Fans and FX might not be ready for Justified to go, but the cast and crew are.
The network confirmed Tuesday at the Television Critics Association winter previews that the drama, based on Elmore Leonard's "Fire in the Hole" short story, will end after its sixth season next year — a decision creator and executive producer Graham Yost and star Timothy Olyphant came to after a "long conversation."
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Justified just kicked off its fifth season on Tuesday, but fans of the FX drama are already looking ahead to the sixth season, because it very well may be its last.
Ending the show after its sixth season is "the plan right now," FX president Nick Grad told Variety at Justified's Monday premiere.
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I'm so excited for The Americans to return. What do you know? — Trisha
Paige, Phillip and Elizabeth's precocious daughter, will be bringing down the old hammer and sickle on her folks when she refuses to give up her quest to find out the truth about them. Complicating matters: Phillip is forced to use his son Henry during an impromptu mission that results in several casualties.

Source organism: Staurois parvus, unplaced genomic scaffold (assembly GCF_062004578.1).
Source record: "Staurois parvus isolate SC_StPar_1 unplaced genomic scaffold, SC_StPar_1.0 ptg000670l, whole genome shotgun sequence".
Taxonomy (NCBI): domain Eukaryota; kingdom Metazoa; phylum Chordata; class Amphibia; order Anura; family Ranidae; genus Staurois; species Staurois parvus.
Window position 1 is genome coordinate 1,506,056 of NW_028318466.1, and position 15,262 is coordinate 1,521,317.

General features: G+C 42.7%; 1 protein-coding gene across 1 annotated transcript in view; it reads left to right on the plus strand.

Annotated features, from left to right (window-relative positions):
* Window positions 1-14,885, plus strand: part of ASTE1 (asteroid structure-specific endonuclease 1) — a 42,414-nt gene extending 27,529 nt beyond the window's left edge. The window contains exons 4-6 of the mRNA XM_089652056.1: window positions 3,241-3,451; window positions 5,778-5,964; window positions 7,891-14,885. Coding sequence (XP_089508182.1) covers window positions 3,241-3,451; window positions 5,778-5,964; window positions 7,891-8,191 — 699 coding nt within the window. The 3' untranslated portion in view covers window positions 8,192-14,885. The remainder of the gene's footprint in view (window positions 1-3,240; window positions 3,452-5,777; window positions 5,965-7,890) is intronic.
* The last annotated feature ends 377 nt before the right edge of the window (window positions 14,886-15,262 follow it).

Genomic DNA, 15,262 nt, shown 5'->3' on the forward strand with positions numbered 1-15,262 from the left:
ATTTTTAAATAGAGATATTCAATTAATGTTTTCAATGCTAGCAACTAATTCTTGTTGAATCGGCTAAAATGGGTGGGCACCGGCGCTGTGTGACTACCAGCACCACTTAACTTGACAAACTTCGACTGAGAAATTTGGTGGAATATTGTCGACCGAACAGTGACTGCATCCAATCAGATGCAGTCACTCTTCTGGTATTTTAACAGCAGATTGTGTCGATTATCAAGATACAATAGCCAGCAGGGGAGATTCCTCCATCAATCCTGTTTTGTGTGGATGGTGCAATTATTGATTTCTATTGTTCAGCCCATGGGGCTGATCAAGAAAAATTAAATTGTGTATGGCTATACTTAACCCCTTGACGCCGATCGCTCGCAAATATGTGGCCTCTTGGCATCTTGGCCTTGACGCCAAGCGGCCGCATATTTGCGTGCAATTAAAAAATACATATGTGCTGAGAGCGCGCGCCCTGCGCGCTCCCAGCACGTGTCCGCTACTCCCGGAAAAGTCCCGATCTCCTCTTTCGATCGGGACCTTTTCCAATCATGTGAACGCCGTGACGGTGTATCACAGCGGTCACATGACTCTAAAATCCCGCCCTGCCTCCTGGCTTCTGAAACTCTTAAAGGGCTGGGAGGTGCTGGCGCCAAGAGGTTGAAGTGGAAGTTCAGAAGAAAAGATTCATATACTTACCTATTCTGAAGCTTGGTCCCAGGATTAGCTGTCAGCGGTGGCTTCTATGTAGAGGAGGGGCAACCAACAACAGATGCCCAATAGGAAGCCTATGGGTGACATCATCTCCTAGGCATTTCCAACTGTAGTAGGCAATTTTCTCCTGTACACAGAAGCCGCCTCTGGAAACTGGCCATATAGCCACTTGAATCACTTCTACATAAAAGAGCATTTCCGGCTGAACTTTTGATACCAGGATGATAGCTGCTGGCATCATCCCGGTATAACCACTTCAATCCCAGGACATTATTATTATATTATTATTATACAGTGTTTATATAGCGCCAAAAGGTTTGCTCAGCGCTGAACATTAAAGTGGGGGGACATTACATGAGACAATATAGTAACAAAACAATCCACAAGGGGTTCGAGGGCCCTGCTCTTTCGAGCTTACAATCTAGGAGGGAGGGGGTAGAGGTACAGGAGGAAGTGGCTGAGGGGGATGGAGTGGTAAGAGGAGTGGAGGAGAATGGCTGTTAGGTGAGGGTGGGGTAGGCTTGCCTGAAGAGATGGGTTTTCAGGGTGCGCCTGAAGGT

Thanks for the scoop on Agents of S.H.I.E.L.D.! What else is coming up? — Tina
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Whether intentional or not, the first episode of Justified's fifth season feels truer than ever to the spirit of Elmore Leonard, the literary giant who died in August and whose short story "Fire in the Hole" inspired the FX drama.
"It's been sad," executive producer Graham Yost says of working on the show after Leonard's passing. "Our first response was sadness at the loss, immediately followed by gratitude that we got to know this guy and spend time with him. [He was] a writer who I long admired and read almost all his stuff. I got a chance to try to bring his world to life on TV, but better than that, just spend time with him on occasion. He was just a neat guy. There's the old song, 'Never Meet Your Heroes.' That doesn't apply in the case of Elmore."
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The premiere (Tuesday at 10/9c, FX) will feature a special 90-second tribute to the late author, but the show itself, full of Leonard's trademark crackling dialogue, will continue to honor him until it ends...
He's a hunkier Chuck with the mad fighting skills, reckless bravado — and propensity toward angst — of Alias's Sydney Bristow. Meet TV's new Six Billion Dollar Man, Gabriel Vaughn, who you'll recognize as Sawyer from Lost. And Josh Holloway is very much the main reason to tune into CBS's Intelligence (Tuesday, 9/8c), a proficient if initially perfunctory action thriller that benefits immeasurably from its star's gruff, bluff machismo. Although a little less brooding (over a long-missing wife who might be a terrorist) would make Gabriel, and Intelligence, a lot more fun.